Part of a Private Collection, This Painting was Photographed While On Loan to the Metropolitan Museum of Art in NYC.
Trains play a prominent, reoccurring role in Paul Delvaux’s surrealist imagery, including this eerie depiction of two locomotives leaving their terminus at night. Unpopulated, the composition of Small Train Station at Night (1959) invites the viewer to imagine inhabiting the space, this evoking a sense of loneliness and vulnerability. An unnaturally large moon casts the scene in a cool, still light that produces protracted, ominous shadows. These features betray Delvaux’s debt to Italian artist Giorgio de Chirico, who likewise explored the train as both subject and symbol in his work.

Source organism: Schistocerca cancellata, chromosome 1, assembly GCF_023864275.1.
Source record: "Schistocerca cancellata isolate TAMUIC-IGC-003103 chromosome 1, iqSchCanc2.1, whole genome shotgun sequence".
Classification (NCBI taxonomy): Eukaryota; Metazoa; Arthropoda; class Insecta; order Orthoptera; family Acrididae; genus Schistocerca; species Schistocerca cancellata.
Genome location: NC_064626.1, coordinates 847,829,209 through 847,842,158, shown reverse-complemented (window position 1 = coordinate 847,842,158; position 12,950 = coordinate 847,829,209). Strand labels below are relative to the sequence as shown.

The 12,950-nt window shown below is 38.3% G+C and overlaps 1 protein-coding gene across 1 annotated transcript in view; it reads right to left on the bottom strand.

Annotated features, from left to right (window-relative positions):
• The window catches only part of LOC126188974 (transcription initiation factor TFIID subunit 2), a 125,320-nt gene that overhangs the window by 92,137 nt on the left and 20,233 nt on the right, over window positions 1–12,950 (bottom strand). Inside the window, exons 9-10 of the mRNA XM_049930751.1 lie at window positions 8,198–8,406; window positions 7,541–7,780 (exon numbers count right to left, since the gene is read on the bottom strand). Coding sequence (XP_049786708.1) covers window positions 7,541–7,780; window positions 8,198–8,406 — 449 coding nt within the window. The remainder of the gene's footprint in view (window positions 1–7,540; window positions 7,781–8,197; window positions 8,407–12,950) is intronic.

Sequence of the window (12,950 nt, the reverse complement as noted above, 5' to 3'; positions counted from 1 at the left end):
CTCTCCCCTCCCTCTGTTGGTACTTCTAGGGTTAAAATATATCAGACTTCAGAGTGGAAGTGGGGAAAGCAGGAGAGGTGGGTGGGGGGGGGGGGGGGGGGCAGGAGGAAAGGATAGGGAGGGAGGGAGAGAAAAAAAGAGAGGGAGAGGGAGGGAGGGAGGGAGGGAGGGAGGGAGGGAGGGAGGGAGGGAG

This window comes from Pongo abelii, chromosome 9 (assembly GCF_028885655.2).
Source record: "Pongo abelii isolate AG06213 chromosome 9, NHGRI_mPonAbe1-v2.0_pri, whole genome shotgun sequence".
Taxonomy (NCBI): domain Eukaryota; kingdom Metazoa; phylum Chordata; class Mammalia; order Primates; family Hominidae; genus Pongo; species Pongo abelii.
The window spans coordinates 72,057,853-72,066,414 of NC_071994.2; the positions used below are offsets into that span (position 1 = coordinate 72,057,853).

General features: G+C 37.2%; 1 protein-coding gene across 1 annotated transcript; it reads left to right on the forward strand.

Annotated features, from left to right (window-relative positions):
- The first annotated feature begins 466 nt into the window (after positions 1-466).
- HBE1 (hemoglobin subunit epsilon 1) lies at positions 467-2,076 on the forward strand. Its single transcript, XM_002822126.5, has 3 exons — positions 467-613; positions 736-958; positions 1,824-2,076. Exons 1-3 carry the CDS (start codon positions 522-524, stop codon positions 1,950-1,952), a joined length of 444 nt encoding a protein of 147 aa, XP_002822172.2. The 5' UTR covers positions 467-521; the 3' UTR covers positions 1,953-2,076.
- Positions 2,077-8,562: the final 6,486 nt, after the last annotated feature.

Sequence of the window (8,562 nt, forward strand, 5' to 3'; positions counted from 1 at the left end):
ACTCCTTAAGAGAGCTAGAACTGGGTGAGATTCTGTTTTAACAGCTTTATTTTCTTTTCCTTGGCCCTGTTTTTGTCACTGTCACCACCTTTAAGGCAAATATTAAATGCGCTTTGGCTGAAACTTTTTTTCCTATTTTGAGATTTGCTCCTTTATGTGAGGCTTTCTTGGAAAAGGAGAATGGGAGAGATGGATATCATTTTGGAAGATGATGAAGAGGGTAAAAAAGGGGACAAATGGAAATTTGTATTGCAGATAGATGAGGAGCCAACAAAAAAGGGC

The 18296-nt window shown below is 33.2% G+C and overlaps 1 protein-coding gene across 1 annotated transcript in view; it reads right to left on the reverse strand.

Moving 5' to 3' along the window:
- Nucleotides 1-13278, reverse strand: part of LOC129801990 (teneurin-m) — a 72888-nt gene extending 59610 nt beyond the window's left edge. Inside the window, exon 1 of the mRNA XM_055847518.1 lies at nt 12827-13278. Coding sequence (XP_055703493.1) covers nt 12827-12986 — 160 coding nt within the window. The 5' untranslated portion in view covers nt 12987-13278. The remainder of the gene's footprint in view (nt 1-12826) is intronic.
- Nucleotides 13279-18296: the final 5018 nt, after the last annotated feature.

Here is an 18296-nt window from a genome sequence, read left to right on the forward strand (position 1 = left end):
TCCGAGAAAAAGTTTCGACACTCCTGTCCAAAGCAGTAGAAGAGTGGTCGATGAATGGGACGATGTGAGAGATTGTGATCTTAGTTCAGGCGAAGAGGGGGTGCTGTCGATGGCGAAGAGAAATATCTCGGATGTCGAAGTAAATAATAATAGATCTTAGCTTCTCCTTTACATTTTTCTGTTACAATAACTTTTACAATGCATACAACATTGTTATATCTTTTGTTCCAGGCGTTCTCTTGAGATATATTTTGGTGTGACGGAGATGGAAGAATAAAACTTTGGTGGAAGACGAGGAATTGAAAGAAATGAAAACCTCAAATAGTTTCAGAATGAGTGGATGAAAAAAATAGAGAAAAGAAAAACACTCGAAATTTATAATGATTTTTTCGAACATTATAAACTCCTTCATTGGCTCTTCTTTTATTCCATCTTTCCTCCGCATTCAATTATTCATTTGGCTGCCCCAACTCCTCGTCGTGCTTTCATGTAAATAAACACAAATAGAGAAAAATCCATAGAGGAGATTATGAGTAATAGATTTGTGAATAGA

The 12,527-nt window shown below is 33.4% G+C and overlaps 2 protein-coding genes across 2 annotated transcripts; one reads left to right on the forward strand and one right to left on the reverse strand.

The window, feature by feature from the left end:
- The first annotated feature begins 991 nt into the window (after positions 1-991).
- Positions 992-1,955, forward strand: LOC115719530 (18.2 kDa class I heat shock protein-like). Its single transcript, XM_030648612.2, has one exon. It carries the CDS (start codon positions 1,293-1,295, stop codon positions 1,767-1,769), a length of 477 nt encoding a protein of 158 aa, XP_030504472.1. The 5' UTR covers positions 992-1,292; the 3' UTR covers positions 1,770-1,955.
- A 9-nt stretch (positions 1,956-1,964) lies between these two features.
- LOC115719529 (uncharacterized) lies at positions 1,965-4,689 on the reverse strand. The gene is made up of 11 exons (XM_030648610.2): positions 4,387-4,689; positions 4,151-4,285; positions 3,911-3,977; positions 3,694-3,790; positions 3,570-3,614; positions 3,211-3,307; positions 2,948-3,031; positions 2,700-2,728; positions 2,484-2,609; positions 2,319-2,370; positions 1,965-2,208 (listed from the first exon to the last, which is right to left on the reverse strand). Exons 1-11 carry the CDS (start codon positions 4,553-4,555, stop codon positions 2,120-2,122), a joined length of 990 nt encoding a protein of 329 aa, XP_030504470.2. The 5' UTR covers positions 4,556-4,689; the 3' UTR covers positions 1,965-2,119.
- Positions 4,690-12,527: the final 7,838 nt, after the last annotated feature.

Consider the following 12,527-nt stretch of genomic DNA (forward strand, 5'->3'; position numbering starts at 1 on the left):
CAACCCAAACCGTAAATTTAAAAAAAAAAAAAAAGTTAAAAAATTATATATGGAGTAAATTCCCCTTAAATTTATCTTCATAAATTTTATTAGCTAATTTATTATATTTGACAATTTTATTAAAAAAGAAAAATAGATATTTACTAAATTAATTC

Photographed in the Metropolitan Museum of Art in NYC.
In 1978, Elizabeth Murray (1940 – 2007) made a series of irregular, star-shaped paintings with the aim, she said, of “trying to complicate and obfuscate the edges” of her medium. Indeed, the jostling contours and vivid colors of Onceappear to explode outward, as if pressing the very form on the canvas into new arrangements. Murray’s dynamic compositions, charged brush strokes, and radical disruption of the frame transform the picture plane into both surface and object. While these paintings appear purely abstract, hints of imagery and reference return in subsequent works. Drawing on Cubism, Surrealism and Minimalism, Murray’s fragmented geometries and biomorphic shapes reinvigorated formalist painting in the 1970s and 1980s.
Photographed in the Metropolitan Museum of Art in NYC.